José López At a very young age these people exposed me to things that no kid even gets exposed to today. I also studied Malcolm X and was inspired by him. I got very active at Tuley High School. When I was in 8th grade I edited a newspaper called the Chopin Chatter which was the school newspaper. People wrote stupid things like little gossip and I did not want to do that. I wrote about the significance of holidays, particularly the Jewish holidays because nobody wanted to talk about Jewish holidays. I also participated a lot in extracurricular activities. In 1967, when I was seventeen years old, I was the first Latino president of the city-wide student council. We formed an alliance with the Black students. I did a lot of things in school while I was president of the citywide student council. We collected money and built a school which was in Belize and most people did not even know where Belize was at that time.
In high school I wanted to be a politician and a lawyer. For a very short period of time I had been an altar boy and I also had thought about being a priest. When I went to Loyola University, I realized that law was not a field that I wanted and I got into history and that is pretty much where I have stayed.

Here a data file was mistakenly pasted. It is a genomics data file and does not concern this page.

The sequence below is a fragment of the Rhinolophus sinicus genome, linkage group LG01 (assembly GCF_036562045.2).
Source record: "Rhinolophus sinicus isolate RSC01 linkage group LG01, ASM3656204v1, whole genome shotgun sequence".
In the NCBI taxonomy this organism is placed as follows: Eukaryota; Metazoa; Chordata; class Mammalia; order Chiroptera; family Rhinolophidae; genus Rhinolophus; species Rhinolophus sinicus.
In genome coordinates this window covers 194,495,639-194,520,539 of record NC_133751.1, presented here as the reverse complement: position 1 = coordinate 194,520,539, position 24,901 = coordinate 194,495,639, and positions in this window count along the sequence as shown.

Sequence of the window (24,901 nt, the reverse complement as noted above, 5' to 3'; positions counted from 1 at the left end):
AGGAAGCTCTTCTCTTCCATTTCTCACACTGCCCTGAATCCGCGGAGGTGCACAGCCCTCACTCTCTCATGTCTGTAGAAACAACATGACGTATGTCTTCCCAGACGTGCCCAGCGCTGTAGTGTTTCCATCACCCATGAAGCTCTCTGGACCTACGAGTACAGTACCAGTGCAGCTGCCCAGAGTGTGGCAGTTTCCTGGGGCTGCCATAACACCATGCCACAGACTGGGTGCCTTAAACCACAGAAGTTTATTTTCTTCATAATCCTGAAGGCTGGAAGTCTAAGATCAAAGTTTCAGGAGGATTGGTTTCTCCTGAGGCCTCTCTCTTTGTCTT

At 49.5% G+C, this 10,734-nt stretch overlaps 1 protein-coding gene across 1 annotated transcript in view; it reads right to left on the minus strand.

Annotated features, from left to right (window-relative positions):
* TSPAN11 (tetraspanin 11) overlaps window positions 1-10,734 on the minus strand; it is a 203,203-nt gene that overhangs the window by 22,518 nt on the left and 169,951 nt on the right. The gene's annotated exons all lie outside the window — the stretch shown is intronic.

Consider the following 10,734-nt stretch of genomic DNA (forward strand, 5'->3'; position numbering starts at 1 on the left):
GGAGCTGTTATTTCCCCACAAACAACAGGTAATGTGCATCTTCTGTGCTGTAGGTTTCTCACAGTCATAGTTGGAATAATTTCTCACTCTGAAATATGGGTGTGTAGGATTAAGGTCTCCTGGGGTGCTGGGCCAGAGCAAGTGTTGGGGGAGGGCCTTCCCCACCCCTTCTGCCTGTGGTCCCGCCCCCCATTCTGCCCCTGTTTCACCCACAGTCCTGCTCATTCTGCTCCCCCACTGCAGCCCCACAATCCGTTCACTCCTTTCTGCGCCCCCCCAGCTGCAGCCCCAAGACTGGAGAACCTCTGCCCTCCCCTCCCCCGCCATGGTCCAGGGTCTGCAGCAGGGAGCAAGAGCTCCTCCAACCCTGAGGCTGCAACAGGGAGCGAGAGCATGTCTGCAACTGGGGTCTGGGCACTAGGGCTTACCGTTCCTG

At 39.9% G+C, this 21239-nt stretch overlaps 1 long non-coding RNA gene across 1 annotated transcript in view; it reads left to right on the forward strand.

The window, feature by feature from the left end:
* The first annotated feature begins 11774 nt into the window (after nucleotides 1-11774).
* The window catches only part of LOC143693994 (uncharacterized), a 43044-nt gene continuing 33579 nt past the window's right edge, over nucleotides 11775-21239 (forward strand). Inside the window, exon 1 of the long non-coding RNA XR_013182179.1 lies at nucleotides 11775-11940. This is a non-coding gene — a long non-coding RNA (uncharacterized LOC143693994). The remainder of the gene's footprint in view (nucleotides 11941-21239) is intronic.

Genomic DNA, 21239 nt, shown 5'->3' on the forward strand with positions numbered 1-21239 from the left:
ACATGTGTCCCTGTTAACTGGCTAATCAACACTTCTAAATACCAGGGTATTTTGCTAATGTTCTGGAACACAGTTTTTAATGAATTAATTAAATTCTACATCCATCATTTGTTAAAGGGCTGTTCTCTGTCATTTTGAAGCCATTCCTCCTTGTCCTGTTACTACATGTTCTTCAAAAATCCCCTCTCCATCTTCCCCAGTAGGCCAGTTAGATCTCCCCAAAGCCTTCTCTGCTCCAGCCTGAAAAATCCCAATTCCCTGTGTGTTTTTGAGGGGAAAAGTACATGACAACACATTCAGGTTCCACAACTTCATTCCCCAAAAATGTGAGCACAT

At Loyola I became very involved in student politics. I was particularly active against the war in Vietnam. By the late '60s the war in Vietnam had become really outrageous. It was a period in which the Black movement had taken a turn, a much more radical turn. I began to question a lot of things that I had really believed and began to change, except, of course, in the way I dress. I have always been a very conservative dresser.
After college, I came back to teach at Tuley High School in 1971. The first thing I did was to teach a Latin American History class. Ricardo Jimenez was one of my students. As a teacher, this was the first time I got to go to the teacher's lounge. When I went in I saw my ex-English teacher asleep on the sofa with a sign that read "Do Not Disturb! Puerto Ricans at Work." Then it dawned on me that racism does not have to be overt. In so many ways racism is part of the culture. There is a subtle racism that affects a lot of teachers and a lot of people that is not shown openly but that is there. The message was that Puerto Ricans are lazy. That was a big eye opener for me. It was my experience as well as the experience of Carmen Valentin who was a counselor at Tuley High School and that of my brother who was doing work in the community. We began to meet together after school with a group of students and that is how our high school [Don Pedro Albizu Campos High School] got started, in a very small church basement at 2042 W. Augusta